“And then… in the middle of the keynote… I forgot what I was going to say”

by Daniel Batten on February 10, 2010

Pausing is powerful and practical at the same time.

If you had been with me in summer of 2005 – you would have seen something surprising that caused my accidental discovery.

I’d been invited to open the conference as a keynote speaker at this beautiful resort on the edge of Lake Taupo. They even paid for my wife to be there, and we had this secluded chalet where we could walk down this path to the lake. We could see the snow-crusted peak of Ruapehu. I was so excited because it was my first ever keynote speaking engagement – and everything was going very well. And people were getting inspired – you can tell when this happens because the eyes light up. People were nodding their heads in agreement and laughing in all the right places – and then I completely forgot what I was going to say.

I thought “never mind…I’ll remember”.

But I didn’t.

10 seconds later, I thought, “Surely there are some useful ideas in my head that I can verbalise”.

There wasn’t.

After a total of 20 seconds later – I thought “Please – thoughts come!”. And finally they did.

And when I spoke again, it felt like the power of what I said next had been magnified by the length of pause before. People came up to me afterwards and said time after time after time, “wow – how powerful it was in the middle of the talk when you paused for what seemed an eternity … I will carry with meforever what you said next”.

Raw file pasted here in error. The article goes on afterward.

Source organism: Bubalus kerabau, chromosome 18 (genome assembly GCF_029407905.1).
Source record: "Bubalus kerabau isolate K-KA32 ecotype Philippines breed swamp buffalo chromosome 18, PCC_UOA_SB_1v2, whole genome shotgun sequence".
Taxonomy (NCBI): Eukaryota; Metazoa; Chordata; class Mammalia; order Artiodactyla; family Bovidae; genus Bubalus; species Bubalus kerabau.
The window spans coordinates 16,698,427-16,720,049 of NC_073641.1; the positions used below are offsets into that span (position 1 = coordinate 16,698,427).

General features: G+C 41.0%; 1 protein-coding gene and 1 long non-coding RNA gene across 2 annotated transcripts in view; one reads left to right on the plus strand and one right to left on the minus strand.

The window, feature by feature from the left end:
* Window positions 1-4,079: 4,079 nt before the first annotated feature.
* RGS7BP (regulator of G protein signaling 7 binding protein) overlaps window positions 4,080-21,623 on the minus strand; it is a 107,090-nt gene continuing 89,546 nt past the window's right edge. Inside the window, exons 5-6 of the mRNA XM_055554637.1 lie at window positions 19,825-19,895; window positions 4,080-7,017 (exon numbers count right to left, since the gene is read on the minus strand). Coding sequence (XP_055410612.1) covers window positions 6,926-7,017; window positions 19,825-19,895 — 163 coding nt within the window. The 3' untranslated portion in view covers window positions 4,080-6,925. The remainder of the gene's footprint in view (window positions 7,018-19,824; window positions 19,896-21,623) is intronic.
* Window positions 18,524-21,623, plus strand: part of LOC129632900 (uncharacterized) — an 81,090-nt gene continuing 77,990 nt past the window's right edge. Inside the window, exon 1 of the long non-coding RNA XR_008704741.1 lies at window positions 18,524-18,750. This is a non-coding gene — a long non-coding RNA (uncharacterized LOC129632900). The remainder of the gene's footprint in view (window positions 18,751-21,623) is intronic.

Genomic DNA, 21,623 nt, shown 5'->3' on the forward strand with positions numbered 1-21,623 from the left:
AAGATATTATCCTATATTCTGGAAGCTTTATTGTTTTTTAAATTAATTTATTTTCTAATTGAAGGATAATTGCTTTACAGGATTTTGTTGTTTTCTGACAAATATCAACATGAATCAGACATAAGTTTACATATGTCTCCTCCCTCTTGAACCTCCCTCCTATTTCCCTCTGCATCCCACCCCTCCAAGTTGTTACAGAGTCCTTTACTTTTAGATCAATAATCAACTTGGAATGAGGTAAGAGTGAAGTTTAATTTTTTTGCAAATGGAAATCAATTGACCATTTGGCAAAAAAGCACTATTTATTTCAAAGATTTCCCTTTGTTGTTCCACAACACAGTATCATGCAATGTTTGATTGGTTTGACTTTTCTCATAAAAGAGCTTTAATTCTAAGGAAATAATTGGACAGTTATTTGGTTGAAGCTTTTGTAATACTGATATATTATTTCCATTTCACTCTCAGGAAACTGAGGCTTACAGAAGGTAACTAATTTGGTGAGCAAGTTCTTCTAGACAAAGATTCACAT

I was thinking “it felt like an eternity to you, just imagine how long it felt to me! – I’d completely forgotten what I was going to say”. And the other funny thing was that even though I wasn’t even doing speaking coaching at that stage, a large number of people contacted me afterwards to say they wanted me to train them. And quite a few said “I want you to train me in how to use pausing effectively in conversation.”

But not only is there a hidden power in pause – you know the other great thing about pausing? It gives you time to work out what you’re going to say next. Which if you are like me and your brain moves just a little bit slower than your mouth – is a good thing. It gives you time to sound more articulate AND it greats the vacuum that magnifies the intensity of what you do articulate.

Pausing is both powerful and practical.

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